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Bike Fork

Hello, I dropped the bike from standing and also had a front end collision later. The damage is from dropping the bike from standing because I can see the crack in a much older photo from after the collision. It has not changed much. However, I get worried it is suddenly going to bust on me and I am not very experienced with carbon fiber. Thanks. A bike shop has looked at it and ok'd it, but I am still concerned when going down hills.

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  • Unless the crack is clearly visible on the outside, it's hard to tell if there's one without an ultrasound scan. I very much doubt the bike shop had an US setup.
    – Klaster_1
    Oct 29 '20 at 6:01
  • Looks like it’s just paint damage and it doesn’t extend to the underlying carbon fibers. I’d remove the sticker to make sure there is no crack below it. Generally this shouldn’t be a sensitive/weak area.
    – Michael
    Oct 29 '20 at 8:17
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    It is so funny that the damage is right next to the label urging you to watch for damage! Reminds me of the "No moleste los signalos" signs in Baja California that had been clearly shot at. Oct 29 '20 at 18:01
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    Would a bicycle manufacturer ship product that a fall from a stand would cause structural failure and instant death to its riders? Apart from the bad press, imagine the class action law suits. Any guesses how many bikes fall on the ground each day?
    – mattnz
    Oct 29 '20 at 20:10
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What is visible in the photo is a paint scratch. Letting the bike simply fall over will not structurally damage carbon fiber composite. People seem to think CFC is fragile but it’s really quite robust.

The fact that you had a collision is much more worrying. How hard? At what angle?

Hard, head-on collisions can certainly damage the frame or fork. The stresses are higher in the head tube or steerer area as the fork acts like a lever. Often damage to the head tube can occur but the fork is un- (or less) damaged.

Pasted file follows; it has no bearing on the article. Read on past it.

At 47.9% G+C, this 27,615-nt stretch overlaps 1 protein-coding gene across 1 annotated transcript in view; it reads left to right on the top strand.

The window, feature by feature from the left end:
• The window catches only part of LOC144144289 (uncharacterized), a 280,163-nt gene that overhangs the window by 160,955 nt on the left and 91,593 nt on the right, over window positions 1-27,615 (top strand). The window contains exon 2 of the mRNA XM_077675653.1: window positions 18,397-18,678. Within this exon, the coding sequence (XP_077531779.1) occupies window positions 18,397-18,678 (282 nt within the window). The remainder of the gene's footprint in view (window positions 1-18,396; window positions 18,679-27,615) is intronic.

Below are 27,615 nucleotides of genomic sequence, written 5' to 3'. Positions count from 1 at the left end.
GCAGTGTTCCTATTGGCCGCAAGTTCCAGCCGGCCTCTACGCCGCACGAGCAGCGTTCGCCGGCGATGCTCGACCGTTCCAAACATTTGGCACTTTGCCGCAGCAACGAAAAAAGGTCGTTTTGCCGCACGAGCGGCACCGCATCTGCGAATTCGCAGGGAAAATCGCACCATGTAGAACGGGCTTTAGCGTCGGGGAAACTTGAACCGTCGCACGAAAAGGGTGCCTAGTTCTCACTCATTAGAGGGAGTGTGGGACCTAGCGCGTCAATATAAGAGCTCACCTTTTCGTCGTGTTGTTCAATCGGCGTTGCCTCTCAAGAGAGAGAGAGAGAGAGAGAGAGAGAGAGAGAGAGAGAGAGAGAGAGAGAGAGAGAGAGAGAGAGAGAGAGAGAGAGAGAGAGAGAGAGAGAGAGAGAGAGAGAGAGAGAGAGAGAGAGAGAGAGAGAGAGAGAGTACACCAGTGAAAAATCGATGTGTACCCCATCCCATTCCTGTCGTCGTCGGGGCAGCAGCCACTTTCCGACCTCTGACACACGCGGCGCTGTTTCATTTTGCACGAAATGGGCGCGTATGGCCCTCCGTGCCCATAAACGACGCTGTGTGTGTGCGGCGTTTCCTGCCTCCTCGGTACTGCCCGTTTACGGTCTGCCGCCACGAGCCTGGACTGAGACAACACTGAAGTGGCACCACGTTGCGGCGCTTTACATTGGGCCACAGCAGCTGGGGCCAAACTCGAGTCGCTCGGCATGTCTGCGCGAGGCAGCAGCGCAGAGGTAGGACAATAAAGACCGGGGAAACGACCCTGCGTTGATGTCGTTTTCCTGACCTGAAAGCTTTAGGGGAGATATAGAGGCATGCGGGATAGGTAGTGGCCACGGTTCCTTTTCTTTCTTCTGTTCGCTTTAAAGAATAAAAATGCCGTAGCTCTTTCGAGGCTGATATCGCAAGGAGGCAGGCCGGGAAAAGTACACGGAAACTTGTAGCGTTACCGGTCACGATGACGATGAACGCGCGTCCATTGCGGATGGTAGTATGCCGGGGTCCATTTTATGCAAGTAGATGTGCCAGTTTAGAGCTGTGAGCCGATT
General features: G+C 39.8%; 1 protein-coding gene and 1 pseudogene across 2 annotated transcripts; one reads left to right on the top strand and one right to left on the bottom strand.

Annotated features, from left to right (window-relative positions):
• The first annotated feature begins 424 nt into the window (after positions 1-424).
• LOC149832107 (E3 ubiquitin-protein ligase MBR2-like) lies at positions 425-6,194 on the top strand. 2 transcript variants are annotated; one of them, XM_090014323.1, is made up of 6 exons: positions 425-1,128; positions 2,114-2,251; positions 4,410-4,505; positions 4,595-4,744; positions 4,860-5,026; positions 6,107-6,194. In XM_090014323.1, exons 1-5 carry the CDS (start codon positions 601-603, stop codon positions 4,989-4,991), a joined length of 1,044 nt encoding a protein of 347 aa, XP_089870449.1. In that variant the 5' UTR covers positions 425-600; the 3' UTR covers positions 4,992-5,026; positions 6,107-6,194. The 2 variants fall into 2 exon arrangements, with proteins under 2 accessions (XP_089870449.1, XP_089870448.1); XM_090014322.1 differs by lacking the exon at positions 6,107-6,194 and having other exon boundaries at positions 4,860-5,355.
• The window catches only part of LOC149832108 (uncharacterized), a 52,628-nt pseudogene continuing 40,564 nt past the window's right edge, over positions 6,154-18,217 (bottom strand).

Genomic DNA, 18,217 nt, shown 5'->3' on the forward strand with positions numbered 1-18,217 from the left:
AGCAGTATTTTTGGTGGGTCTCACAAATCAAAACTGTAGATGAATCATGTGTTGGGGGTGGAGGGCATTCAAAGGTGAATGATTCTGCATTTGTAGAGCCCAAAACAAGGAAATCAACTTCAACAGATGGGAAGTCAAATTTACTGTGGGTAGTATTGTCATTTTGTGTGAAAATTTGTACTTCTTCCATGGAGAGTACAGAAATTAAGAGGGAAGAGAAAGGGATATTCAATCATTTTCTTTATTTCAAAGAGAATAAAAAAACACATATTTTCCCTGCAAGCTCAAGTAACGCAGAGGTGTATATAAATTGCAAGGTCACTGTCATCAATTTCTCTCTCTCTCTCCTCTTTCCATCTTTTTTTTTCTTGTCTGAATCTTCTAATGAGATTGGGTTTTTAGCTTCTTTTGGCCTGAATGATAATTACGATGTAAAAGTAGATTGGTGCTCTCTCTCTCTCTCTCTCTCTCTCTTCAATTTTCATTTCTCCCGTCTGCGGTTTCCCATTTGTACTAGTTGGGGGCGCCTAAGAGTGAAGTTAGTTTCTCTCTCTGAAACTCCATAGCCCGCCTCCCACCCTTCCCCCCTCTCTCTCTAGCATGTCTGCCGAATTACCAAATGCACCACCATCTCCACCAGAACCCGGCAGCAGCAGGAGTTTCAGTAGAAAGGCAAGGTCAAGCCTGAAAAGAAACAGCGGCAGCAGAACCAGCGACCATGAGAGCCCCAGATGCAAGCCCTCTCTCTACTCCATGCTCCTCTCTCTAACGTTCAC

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It looks like just a paint scrape to me. You should be ok. That said, some stranger over the Internet can’t make this judgment call for you - do you feel secure riding it?

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Strangers on the internet, no matter how knowledgeable or well intentioned, will not be able to diagnose internal damage to any part, no matter what it's made of.

Your local bike shop may be able to diagnose it.

For real confidence, find a local frame builder, preferably one who works in carbon fiber and pay to have it inspected. Yes, pay. He's a professional and makes her living this way, and you want quality advice, since it's your neck on the line. The advice in this answer I wrote a while ago, though addressing a steel frame and head-tube damage, applies equally to your potential fork damage.

See also this and this.

No, I'm not a frame builder, but I did know one when I was a kid. He spent many years in school and many, many years perfecting his craft. He took immense pride in his work and letting something out of his shop that he felt was dangerous was something he would not do. After finding that same attitude and level of pride with the builder who examined my frame after my wreck in college, I can't imagine a single frame builder who would do different.

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    My objection to this answer is that most frame builders will work with metal, and most of those will tend to just buy carbon forks from established vendors. Frame builders would generally lack imaging equipment designed for carbon (e.g. ultrasonic), so the answer you get might be no better than the answer at a bike store. There are some carbon builders who also do carbon repair (in my city, Appleman Bicycles, or Calfee more generally), as well as some people specializing in carbon repair (e.g. Ruckus Composites).
    – Weiwen Ng
    Oct 29 '20 at 18:13
  • Fair point, @WeiwenNg. However, I did specify "preferably one who works in carbon fiber". That may be more difficult to find.
    – FreeMan
    Oct 29 '20 at 18:15

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